9.3.3 All members of staff will be expected to know how to access edition 5 of the London Child Protection Procedures at

9.3.4 All members of staff will know how to respond to a pupil who discloses abuse. It is vital that our actions do not abuse the child further or prejudice further enquiries, for example, Stay calm, listen to the child, if you are shocked by what is being said try not to show it. Do not promise confidentiality, you can however promise privacy, reassure the child they have done the right thing, explain who you will have to tell and why. If a child is making a disclosure the pace should be dictated by the child, do not ask leading questions for example, ‘what did they do next?’ It is our role to listen not to investigate. Use open questions such as ‘is there anything else you wish to tell me’. Accept what they are telling you, do not make judgements. Reassure the child that they have done the right thing in telling you. Do acknowledge how hard it was for them to tell you. Don’t criticise the perpetrator, this may be someone they love. Tell them what you will do next and with whom the information will be shared Pass this information on immediately to your Designated Person or Deputy Designated Person in his/her absence.

9.4 All staff may raise concerns directly with Children’s Social Care.

9.5 After a child has disclosed abuse the designated person should carefully consider whether or not it is safe for a child to return home to potentially abusive situation. On these rare occasions it may be necessary to take immediate action to contact Children’s Social Care to discuss putting safety measures into effect.

9.5.2 Report all information immediately, on the same working day, to the Designated Safeguarding Lead, or in their absence to the Safeguarding Deputy.

9.5.3 The conduct of staff when in a 1:1 situation with a child is managed in a way that would not lead any reasonable person to question their motives or intentions. All staff must ensure that their behaviour and actions do not place children or themselves at risk of harm or of allegations of harm to children. All staff must be aware of the schools ‘Whistleblowing Policy’ and how to access it.

9.5.4 All parents/carers are made aware of the possibilities of staff members actions with regard to child protection procedures.

9.5.5 All parents, as part of the child induction process, will be made aware of the Child Protection Policy which is on the school website

9.6 We will review our Child Protection Procedures annually and complete a section 175 audit. A copy of the audit will be sent to the Schools Safeguarding Lead in Havering and also shared with the Quality Assurance Inspector.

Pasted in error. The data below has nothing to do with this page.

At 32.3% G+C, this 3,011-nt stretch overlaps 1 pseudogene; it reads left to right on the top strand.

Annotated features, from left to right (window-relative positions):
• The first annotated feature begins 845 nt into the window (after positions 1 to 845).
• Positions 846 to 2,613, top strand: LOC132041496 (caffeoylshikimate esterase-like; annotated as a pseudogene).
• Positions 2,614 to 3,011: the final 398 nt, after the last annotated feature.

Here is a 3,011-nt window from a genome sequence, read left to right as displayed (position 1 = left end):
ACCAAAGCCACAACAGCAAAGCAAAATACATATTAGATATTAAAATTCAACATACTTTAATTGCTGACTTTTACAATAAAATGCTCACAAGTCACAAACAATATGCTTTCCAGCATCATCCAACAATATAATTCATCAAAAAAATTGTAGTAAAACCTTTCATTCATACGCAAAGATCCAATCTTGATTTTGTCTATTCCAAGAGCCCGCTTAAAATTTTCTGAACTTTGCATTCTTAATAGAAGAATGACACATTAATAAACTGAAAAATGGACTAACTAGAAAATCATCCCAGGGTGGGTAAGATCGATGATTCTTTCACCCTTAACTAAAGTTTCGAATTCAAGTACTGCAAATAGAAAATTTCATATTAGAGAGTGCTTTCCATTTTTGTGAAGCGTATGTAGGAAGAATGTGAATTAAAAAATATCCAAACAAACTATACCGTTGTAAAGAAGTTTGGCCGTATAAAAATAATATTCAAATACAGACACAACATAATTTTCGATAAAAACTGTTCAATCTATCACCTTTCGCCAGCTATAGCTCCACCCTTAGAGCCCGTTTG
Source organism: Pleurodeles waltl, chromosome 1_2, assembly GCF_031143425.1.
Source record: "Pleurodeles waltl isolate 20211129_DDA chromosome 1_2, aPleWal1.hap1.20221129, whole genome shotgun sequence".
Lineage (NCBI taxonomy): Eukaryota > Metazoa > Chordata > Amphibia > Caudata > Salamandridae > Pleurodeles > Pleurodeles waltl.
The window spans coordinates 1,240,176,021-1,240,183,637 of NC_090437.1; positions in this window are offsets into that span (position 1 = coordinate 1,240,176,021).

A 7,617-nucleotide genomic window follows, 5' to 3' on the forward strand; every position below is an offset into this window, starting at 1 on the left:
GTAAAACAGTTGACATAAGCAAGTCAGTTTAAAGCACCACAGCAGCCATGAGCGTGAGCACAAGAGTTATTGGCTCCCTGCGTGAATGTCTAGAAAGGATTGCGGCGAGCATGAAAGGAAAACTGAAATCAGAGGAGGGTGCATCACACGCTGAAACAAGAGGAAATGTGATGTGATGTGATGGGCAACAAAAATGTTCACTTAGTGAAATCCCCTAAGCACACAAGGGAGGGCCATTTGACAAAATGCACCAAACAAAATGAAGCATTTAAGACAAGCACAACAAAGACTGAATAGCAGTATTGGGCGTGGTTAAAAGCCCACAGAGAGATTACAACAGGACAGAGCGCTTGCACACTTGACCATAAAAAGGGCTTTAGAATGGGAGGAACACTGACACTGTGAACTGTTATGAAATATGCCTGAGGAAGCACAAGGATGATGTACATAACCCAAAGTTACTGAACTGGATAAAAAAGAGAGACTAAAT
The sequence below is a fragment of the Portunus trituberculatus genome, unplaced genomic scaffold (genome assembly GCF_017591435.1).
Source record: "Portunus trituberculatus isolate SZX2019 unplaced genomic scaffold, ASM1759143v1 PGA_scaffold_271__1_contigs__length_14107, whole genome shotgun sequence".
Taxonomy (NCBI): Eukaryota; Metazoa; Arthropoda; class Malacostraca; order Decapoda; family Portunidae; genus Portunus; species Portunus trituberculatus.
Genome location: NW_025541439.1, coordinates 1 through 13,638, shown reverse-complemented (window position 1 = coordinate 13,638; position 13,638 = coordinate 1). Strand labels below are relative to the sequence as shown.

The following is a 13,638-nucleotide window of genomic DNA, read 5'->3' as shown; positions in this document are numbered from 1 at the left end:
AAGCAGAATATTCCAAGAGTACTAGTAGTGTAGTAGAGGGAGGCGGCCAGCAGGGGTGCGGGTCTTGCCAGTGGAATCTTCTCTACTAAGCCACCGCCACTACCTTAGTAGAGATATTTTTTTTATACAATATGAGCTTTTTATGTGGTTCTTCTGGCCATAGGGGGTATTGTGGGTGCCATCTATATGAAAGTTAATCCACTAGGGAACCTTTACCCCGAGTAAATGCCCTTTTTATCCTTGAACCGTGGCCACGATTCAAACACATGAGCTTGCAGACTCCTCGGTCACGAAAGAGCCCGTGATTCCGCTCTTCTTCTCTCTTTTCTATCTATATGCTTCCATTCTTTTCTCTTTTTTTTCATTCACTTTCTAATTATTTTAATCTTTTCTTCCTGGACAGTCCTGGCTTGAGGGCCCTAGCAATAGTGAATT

10.0 Types of abuse and neglect

10.1 These definitions are from “Keeping Children Safe in Education” (April 2015).

10.2 Abuse: a form of maltreatment of a child. Somebody may abuse or neglect a child by inflicting harm, or by failing to act to prevent harm. They may be abused by an adult or adults or another child or children.

10.3 Physical abuse: a form of abuse which may involve hitting, shaking, throwing, poisoning, burning or scalding, drowning, suffocating or otherwise causing physical harm to a child. Physical harm may also be caused when a parent or carer fabricates the symptoms of, or deliberately induces, illness in a child.

10.4 Emotional abuse: the persistent emotional maltreatment of a child such as to cause severe and adverse effects on the child’s emotional development. It may involve conveying to a child that they are worthless or unloved, inadequate, or valued only insofar as they meet the needs of another person. It may include not giving the child opportunities to express their views, deliberately silencing them or ‘making fun’ of what they say or how they communicate. It may feature age or developmentally inappropriate expectations being imposed on children. These may include interactions that are beyond a child’s developmental capability as well as overprotection and limitation of exploration and learning, or preventing the child participating in normal social interaction. It may involve seeing or hearing the ill-treatment of another. It may involve serious bullying (including cyberbullying), causing children frequently to feel frightened or in danger, or the exploitation or corruption of children. Some level of emotional abuse is involved in all types of maltreatment of a child, although it may occur alone.